Mega-celebrity photographer of Beyoncé's all-time favorite portrait holds court in Houston to honor Queen Bey
Only a select few humans — ever — have been photographed as often as pop culture’s undisputed queen, Beyoncé, over her illustrious, 26-year career. Even at her young age, Houston’s queen possesses a singular trait that elevates her above even the most apex celebrities: immortality.
Just how do the ultra-famous unlock the loftiest achievement of immortality? For many, it’s often through a single, transcendent photograph, which can transform a performer into an icon — and rocket a mere mortal into immortal status. And few photographers on the planet can bestow immortality on the globally famous like A-list artisan Markus Klinko.
To celebrate Beyoncé’s Renaissance World Tour homecoming — and his now legendary photos of her over the years — Klinko will meet fans from 1 pm to 3 pm Saturday, September 23 at Tootsies for a showcase of some of his most famed works — including the ultra-rare Beyoncé “Diamond Dust” series, on view at Nicole Longnecker Gallery.
A statuesque, towering presence (he’s six-foot-four) with chiseled features and a flair for fashion, the Swiss-born Klinko looks every part a celeb himself. That star quality has no doubt helped him break the ice when photographing superstars like our Beyoncé, David Bowie, Lady Gaga, Kim Kardashian, Jennifer Lopez, Will Smith, Britney Spears, Mariah Carey, Kanye West, Anne Hathaway, Kate Winslet, Naomi Campbell, and Iman — to name a few. Not a bad resume for a former professional classical harp soloist who — sort of amazingly — only fell into photography after a hand injury (more on that later).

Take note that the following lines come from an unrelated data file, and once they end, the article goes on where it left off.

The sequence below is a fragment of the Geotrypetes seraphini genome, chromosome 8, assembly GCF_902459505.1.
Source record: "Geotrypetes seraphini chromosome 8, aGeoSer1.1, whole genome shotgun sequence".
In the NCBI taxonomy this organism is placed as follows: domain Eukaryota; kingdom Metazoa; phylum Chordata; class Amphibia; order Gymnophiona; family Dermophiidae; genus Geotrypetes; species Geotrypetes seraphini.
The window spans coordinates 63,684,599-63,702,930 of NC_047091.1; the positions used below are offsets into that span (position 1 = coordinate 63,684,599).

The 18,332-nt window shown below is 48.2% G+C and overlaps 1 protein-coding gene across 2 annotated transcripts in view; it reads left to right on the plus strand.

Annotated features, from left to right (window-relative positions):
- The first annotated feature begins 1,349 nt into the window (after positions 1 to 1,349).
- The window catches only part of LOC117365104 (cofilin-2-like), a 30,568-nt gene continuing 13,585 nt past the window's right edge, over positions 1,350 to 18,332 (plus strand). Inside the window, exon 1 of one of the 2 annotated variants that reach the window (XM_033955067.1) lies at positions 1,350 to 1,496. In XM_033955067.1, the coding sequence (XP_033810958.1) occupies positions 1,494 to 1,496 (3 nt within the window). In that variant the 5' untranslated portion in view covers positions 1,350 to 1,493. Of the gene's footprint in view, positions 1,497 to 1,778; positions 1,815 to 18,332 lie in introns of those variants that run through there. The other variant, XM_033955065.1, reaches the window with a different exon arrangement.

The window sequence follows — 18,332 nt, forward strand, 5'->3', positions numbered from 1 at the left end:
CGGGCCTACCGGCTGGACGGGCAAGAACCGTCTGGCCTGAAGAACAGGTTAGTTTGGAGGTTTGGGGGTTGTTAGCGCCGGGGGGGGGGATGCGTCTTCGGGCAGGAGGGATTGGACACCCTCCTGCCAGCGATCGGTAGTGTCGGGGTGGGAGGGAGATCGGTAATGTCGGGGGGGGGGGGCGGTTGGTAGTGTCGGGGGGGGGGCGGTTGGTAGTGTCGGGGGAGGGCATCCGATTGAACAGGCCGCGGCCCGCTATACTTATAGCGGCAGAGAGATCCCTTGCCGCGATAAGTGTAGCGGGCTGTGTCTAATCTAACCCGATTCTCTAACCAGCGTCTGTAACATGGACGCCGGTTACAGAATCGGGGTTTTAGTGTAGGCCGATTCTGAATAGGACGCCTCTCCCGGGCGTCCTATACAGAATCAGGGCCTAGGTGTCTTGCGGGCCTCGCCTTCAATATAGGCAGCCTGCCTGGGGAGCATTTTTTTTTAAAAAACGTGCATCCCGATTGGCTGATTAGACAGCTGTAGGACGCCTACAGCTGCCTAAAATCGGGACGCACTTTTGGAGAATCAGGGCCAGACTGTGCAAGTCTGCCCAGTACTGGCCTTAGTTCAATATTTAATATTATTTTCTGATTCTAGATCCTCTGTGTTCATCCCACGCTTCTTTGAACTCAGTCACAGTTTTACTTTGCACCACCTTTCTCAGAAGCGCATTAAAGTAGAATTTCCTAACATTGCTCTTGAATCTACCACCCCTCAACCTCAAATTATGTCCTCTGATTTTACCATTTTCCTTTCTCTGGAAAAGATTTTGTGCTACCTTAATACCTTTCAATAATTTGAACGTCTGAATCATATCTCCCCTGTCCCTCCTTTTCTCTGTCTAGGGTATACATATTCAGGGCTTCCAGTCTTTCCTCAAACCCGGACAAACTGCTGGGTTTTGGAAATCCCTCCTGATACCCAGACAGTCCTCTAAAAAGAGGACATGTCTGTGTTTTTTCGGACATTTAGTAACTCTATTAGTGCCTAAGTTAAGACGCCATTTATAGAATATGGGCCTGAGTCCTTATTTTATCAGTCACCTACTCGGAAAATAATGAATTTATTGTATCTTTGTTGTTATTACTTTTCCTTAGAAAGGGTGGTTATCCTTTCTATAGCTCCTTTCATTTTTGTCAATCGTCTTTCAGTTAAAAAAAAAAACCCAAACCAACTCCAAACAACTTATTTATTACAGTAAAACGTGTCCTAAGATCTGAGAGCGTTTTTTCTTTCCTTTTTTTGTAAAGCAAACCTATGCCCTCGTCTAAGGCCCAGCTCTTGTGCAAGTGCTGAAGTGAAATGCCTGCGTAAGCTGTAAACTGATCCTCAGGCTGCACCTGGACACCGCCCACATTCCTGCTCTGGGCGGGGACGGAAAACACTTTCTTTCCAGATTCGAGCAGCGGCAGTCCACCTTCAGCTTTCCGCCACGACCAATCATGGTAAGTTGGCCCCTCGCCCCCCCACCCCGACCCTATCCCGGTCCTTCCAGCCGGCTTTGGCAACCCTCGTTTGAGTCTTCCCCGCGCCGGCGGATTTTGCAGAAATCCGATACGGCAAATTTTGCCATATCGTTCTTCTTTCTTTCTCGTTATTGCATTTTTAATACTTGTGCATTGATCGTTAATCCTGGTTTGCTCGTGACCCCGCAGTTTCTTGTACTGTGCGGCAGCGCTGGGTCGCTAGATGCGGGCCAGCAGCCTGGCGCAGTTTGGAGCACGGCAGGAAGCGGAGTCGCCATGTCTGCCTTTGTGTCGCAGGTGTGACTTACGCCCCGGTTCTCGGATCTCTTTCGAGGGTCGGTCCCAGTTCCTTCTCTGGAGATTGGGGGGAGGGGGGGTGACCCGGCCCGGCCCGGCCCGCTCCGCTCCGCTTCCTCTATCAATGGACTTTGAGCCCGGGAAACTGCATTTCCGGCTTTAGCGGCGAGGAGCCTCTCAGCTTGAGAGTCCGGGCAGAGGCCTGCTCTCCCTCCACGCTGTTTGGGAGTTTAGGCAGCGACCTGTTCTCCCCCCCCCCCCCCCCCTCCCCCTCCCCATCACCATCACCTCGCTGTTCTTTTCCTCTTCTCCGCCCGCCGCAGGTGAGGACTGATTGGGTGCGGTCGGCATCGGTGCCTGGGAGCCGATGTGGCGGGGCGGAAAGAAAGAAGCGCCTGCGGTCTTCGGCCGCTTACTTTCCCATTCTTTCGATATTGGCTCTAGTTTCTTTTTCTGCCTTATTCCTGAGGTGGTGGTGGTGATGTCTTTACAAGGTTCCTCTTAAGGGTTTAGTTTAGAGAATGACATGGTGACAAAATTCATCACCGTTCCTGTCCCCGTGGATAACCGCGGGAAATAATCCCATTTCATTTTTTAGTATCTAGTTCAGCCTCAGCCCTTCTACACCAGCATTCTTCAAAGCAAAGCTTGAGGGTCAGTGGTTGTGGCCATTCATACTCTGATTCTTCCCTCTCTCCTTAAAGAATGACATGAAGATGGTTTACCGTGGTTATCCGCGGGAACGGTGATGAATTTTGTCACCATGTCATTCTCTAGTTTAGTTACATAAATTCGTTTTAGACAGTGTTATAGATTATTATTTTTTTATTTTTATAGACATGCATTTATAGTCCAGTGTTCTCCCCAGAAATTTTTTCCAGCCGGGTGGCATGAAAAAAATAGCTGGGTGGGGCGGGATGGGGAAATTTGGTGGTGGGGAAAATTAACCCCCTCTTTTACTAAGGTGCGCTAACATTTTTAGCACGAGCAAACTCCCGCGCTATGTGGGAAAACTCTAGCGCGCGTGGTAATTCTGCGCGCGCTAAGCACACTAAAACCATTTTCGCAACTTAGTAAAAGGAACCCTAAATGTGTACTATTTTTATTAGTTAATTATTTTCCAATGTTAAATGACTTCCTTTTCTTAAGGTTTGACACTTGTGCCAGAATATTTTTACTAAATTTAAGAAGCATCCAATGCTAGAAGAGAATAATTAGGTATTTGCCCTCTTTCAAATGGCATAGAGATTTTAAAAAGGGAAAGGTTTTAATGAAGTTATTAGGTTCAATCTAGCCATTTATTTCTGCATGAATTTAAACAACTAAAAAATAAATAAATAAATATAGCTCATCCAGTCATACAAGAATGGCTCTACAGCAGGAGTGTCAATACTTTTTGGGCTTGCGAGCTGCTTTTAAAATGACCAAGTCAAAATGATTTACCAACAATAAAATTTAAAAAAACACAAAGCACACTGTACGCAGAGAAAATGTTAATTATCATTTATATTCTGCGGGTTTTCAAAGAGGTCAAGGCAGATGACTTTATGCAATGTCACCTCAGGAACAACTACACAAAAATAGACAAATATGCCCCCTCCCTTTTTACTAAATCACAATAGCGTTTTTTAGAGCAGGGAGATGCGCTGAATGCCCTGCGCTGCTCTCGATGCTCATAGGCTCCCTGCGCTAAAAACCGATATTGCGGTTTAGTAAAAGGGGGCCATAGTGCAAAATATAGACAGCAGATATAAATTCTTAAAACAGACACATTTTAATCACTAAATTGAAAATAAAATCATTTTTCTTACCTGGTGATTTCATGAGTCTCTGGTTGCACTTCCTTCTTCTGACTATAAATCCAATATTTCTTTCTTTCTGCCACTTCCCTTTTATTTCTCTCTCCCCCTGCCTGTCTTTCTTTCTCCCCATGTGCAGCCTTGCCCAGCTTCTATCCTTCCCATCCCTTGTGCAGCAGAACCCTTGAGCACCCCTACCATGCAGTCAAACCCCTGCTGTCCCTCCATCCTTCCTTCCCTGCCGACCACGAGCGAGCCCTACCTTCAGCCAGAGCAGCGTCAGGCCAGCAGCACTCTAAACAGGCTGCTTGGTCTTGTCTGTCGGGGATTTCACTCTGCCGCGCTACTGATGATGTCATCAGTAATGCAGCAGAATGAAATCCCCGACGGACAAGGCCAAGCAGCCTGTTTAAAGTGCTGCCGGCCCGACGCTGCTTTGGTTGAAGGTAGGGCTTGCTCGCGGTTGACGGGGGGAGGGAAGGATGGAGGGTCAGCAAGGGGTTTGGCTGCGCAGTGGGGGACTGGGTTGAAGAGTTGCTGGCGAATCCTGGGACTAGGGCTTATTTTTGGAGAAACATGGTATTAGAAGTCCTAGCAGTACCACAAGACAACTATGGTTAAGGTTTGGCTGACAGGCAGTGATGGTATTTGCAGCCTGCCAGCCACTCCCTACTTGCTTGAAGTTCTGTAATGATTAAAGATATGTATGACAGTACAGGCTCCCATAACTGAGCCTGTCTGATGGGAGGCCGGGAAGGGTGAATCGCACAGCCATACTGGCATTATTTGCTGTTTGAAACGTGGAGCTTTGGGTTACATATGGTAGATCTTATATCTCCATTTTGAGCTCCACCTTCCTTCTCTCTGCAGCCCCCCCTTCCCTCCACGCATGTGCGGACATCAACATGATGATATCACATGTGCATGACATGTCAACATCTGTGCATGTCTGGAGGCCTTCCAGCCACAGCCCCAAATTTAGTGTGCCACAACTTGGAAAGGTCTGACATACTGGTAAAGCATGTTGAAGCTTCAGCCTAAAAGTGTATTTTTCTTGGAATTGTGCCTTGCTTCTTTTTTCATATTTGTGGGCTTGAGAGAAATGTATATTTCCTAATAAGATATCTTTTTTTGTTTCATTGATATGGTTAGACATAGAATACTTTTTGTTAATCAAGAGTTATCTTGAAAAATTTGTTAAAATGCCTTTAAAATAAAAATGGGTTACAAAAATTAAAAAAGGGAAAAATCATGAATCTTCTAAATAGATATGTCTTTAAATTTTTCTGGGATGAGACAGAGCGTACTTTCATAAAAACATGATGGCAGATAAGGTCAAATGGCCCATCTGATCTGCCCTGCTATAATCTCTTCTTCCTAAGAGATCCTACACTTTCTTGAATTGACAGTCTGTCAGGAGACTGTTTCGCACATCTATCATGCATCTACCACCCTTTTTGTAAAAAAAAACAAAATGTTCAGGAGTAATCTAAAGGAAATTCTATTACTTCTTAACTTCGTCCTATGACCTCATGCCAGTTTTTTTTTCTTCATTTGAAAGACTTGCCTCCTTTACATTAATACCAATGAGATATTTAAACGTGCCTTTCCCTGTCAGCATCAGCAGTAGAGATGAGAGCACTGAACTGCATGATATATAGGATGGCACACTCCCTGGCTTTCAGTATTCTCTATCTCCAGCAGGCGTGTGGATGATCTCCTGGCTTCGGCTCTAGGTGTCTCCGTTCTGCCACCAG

Before she became a one-word brand, Beyoncé Knowles was just 22 when she experienced Klinko’s wizardry firsthand in 2003. Already drawing It Girl attention as a member of Destiny’s Child, the young Houstonian had met Klinko during a Destiny’s Child photo shoot for Vibe magazine in 2000. With his trademark, sixth-sense for superstardom, Klinko pointed to Beyoncé while she was lounging with the group and told her mother, Tina Knowles, “Her, she’s going to be huge.” Tina’s response: “We know.”
Three years later, Sony reunited Beyoncé and Klinko to shoot the cover of Dangerously in Love, Beyoncé’s now legendary 2003 debut solo album. The match, now, seems predestined: both Beyoncé and Knowles were in the early stages of their careers. Beyoncé and Klinko vibed immediately, and in a simple snap of his Fuji camera, Klinko shot the stunning and shimmering photo that Queen Bey recently told French newspaper Le Figaro is her most favorite of any portrait taken of her.
Staying true to his organic, in-the-moment approach, Klinko flawlessly captured Beyoncé’s effortless pose in her now-famed diamond top and created one of music’s most iconic celebrity photos and yes, helped cement Beyoncé’s immortal status. And it only cost him his pants. (More on that later, too.)